Dehydrating experts recommend using produce that’s in season, fresh & bountiful. In my garden this summer, that produce is chard. So of course I’ve been putting it into backpacking meals now that I’ve finally started dehydrating for this summer’s Sierra excertion.
While chard is not high in calories or protein (7 & 1g per cup, respectively), it packs a real nutritional wallop:
“… a good source of Thiamin, Folate and Zinc, and a very good source of Dietary Fiber, Vitamin A, Vitamin C, Vitamin E (Alpha Tocopherol), Vitamin K, Riboflavin, Vitamin B6, Calcium, Iron, Magnesium, Phosphorus, Potassium, Copper and Manganese.”
Chard is an especially potent source of Vitaman A, offering up 44% of the RDA in one cup! Most of us are in no great danger of a Vitamin A defiency, but still, there’s something comforting about eating delicious leafy veg that not only promotes healthy vision, but may also, as the Mayo Clinic states, “prevent some types of cancer, aid in growth and development, and improve immune function.”
A cuppa chard also provides 77g of sodium, which adds to its tastiness quota and is never amiss on the trail, at least, where we are generally sweating out all the salt we consume.
And chard is so visually attractive! That vibrant green leaf ribbed in red, gold or white! I’ve been chopping up raw chard to add to the pre-cooked Tasty Bites* and noticing how much more appealing the fresh veg is than the pre-cooked meal from the foil pouch.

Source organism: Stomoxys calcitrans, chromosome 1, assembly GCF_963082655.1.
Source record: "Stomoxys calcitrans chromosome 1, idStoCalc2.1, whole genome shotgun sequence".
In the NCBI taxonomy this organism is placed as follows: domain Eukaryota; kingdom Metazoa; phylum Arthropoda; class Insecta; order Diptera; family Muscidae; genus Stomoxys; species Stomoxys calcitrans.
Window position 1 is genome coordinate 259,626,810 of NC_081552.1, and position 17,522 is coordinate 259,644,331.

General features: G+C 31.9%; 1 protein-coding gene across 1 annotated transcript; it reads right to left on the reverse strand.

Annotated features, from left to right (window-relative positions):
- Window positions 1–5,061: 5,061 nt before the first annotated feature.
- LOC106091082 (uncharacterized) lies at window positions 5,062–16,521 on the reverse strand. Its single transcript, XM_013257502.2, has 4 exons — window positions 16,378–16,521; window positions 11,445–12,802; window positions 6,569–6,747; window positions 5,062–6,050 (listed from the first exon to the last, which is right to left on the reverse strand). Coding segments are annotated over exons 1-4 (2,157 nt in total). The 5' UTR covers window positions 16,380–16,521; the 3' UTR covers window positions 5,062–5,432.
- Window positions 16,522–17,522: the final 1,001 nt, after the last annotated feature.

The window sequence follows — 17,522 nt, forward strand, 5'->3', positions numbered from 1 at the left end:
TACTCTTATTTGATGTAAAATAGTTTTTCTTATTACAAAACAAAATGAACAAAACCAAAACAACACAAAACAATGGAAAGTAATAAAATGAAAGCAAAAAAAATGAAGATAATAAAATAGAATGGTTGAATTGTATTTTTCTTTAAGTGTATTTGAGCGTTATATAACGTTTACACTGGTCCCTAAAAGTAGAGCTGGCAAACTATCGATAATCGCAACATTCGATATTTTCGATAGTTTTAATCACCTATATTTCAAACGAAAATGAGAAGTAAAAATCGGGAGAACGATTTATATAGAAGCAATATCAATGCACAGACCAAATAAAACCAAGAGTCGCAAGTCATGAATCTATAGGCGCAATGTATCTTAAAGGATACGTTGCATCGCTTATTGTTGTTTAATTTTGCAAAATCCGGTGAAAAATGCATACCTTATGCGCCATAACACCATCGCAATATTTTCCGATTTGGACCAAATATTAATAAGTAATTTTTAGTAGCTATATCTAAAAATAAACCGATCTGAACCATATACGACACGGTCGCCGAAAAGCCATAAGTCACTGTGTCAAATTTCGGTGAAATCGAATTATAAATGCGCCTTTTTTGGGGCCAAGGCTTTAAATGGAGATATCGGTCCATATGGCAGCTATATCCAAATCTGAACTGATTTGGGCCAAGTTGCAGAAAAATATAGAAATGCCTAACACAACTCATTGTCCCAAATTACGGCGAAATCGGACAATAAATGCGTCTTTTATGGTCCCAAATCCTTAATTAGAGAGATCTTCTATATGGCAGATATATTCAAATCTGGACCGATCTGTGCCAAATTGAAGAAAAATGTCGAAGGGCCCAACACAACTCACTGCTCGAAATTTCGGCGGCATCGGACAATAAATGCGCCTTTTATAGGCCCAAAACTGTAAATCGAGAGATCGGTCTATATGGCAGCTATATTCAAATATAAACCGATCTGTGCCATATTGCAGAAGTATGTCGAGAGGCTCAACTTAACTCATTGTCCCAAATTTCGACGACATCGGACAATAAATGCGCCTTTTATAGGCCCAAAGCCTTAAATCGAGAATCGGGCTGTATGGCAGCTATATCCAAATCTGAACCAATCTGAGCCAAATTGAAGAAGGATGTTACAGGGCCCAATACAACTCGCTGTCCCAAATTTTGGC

While appreciating the bright green, however, I couldn’t help but ask myself: “What will dehydrating do to all this Vit A?”
Nothing. apparently, as long as the product is kept out of the sunlight:
“Vitamin A is retained during the drying process. Because vitamin A is light sensitive, foods that contain it-like carrots, bell peppers, mangoes-should be stored in a dark place.”
The same site points out that “Minerals … such as potassium, sodium, magnesium, and so on–are also not altered when [produce] is dried.” So we don’t lose the mineral load of chard on the trail.
Some vitamin C, most of us realize, is lost in the dehydration process, but that’s easily remedied by imbibing a daily dose of fizzy flavored EmergenC in your choice of fruit flavors.
My next dehydrating adventure with chard is going to involve chicken stock, polenta, black-eyed peas with oregeno & lemon. I’ll keep you posted!
*More on That: To veg-up the flavorful & convenient Tasty Meals, I use 1 lb of fresh veg to 2 packs of Tasty Bites. With the addition of a dried grain, this makes 2 meals for 2 people, or a total of 4 individual meals. I do not use all chard. The combination so far is 1/3 each by weight of peas, green beans & chard. I use frozen peas & green beans for convenience; all the veg is put into the food processor & chopped into smaller bits for future ease of hydration. The green peas & beans add protein, especially important this year as we are going to be back-packing vegetarians … well, except for the half-pound of “emergency” hand-made fennel sausage (finocchiona) we picked up in San Diego’s Little Italy farmers market this spring.